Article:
Non-Ocular Compounds May Call for Ocular Endpoints
Safety Assessment
Mark Vézina

Non-Ocular Compounds May Call for Ocular Endpoints

While not necessary for most systemic preclinical toxicology studies, the addition of supplemental specialized ocular endpoints may be warranted if a compound belongs to a class known for potential ocular side effects. Supplemental endpoints may also be warranted in the early screening phase in order to weed out the most problematic compounds.

The key is to identify compounds early and then include the appropriate supplementary endpoints which will enhance the probability of detecting an adverse ocular effect.

CNS-Active and Metabolic-Altering Compounds
It is well-known that compounds which can cross the blood brain barrier can also reach the retina. Also, if a compound can alter metabolic processes, it may have secondary effects in the eye. Ultimately, if a compound’s target or off-target receptors are also present in ocular tissue there is the potential for adverse ocular effects.

The development of CNS-active and metabolic-altering compounds is becoming more prevalent, which begs the question: Should we include ocular parameters in early screenings or MTD studies? Two technologies, electroretinography (ERG) and optical coherence tomography (OCT), can evaluate functional or structural ocular changes in vivo, respectively.

Two Technologies for Evaluating the Retina
The ERG is a functional evaluation which measures the retina’s response to a light stimulus. The resulting waveform is a composite of various cells responding to and/or transmitting an electronic signal to the optic nerve. Not only is the ERG sensitive to transient functional changes, it can detect retinal cell damage too. Because it can detect changes due to damage before they are visible in an ophthalmology examination, it may be useful in early screening.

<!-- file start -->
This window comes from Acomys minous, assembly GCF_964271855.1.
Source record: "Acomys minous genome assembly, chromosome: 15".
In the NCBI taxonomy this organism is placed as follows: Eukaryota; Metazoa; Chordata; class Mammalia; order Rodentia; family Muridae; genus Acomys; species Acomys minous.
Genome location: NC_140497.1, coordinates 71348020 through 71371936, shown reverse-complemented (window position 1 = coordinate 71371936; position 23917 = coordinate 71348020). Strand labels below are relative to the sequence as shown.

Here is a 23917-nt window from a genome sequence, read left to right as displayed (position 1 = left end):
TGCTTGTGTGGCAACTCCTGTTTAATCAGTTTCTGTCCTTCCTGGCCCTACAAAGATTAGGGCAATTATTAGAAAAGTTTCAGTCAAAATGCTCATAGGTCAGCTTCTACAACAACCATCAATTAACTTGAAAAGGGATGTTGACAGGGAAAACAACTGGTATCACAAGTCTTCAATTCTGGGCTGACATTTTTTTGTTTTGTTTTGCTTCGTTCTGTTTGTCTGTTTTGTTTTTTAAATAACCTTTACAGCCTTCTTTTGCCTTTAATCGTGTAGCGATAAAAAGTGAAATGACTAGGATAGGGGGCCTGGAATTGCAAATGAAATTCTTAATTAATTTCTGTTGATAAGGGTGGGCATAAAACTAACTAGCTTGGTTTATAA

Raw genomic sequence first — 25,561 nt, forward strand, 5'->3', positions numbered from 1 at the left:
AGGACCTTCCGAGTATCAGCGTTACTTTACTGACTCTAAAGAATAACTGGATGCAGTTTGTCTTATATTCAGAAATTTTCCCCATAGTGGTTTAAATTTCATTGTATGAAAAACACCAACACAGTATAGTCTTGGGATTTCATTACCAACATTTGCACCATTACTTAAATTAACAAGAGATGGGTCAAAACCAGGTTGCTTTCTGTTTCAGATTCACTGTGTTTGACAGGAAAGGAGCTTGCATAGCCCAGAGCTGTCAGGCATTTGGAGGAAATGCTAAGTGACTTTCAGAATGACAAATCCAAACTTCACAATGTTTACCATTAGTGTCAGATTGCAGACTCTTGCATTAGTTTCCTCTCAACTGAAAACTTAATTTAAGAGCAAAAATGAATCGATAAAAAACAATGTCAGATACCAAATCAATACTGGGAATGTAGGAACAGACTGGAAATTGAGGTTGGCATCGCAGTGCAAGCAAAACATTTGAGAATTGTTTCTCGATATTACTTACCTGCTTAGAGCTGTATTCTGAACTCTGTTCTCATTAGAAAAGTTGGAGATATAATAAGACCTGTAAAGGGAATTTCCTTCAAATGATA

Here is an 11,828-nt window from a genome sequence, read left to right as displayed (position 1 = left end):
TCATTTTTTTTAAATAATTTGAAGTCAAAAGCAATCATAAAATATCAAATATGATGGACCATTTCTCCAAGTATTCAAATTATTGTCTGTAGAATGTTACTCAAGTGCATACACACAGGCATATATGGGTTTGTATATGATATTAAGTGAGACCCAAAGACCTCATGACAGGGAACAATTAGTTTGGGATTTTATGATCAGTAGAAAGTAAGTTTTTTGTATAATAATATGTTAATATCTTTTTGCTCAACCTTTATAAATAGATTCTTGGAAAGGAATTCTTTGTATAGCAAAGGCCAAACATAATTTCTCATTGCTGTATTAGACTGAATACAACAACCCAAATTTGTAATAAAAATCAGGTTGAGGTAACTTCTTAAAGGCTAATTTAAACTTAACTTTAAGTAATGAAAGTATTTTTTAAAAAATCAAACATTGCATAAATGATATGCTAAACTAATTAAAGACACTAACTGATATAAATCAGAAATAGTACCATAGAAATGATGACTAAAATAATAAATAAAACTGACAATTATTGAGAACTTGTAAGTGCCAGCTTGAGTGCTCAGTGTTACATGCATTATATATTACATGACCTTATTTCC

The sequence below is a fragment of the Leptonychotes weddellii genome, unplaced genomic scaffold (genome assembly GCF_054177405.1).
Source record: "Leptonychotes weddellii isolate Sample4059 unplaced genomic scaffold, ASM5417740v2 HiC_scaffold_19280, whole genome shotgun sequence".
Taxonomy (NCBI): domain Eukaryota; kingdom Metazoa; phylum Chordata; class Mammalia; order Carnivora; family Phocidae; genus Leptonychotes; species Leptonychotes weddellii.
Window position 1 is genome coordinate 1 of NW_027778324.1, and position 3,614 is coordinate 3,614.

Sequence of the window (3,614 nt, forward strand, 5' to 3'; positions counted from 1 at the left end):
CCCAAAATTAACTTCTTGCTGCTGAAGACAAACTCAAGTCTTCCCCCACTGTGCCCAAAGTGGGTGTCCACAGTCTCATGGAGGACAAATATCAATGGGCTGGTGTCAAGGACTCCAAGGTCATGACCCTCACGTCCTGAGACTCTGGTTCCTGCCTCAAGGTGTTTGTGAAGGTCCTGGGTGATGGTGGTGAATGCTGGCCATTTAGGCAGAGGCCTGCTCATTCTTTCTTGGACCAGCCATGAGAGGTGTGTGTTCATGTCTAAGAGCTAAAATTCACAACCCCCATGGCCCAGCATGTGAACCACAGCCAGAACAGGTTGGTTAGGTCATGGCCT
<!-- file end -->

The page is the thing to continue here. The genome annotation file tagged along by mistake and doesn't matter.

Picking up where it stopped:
High-resolution OCT, such as SD-OCT, provides a non-invasive structural evaluation of the retina. Images produced from this examination show individual micron-level cross-sections of retinal cell layers. These 3-dimensional volume scans are used to evaluate the retina’s overall structure. It takes less than five minutes for this test to serially image a retina, representing an enormous monetary advantage compared to standard serial histopathology sections.

An Example: Phosphodiesterase (PDE) Inhibitor
Let’s for example consider a fictitious phosphodiesterase 51 inhibitor. The screening of this potentially suspect molecule was uneventful. We’re out of the woods, right? Not quite. An acute or short-term (4-7 day) dose may not result in enough ocular exposure for adverse changes to manifest. Since this PDE inhibitor is in a class which has demonstrated ocular side effects in animals and humans, inclusion of additional ocular endpoints such as ERG and/or OCT at intervals throughout the 28-day and/or 3-month studies may help elucidate potential adverse ocular changes and help determine how to deal with them.

To Include or Not to Include…
So, is there an advantage to including ocular endpoints in the preclinical development of products not targeted to the eye? Probably, if they are used judiciously. Like all technologies, they have their strengths and weaknesses and represent a snapshot in time.

In early studies, there may not be enough time or exposure to cause a degenerative change which is detectable by the above mentioned tests. However, if the compound’s class and action is considered, selective screening may preclude an unexpected issue further down the development road. As it is not time or cost-effective to include them by default, in order to be effective, this approach requires preset criteria to determine which compounds will be subjected to the additional evaluations.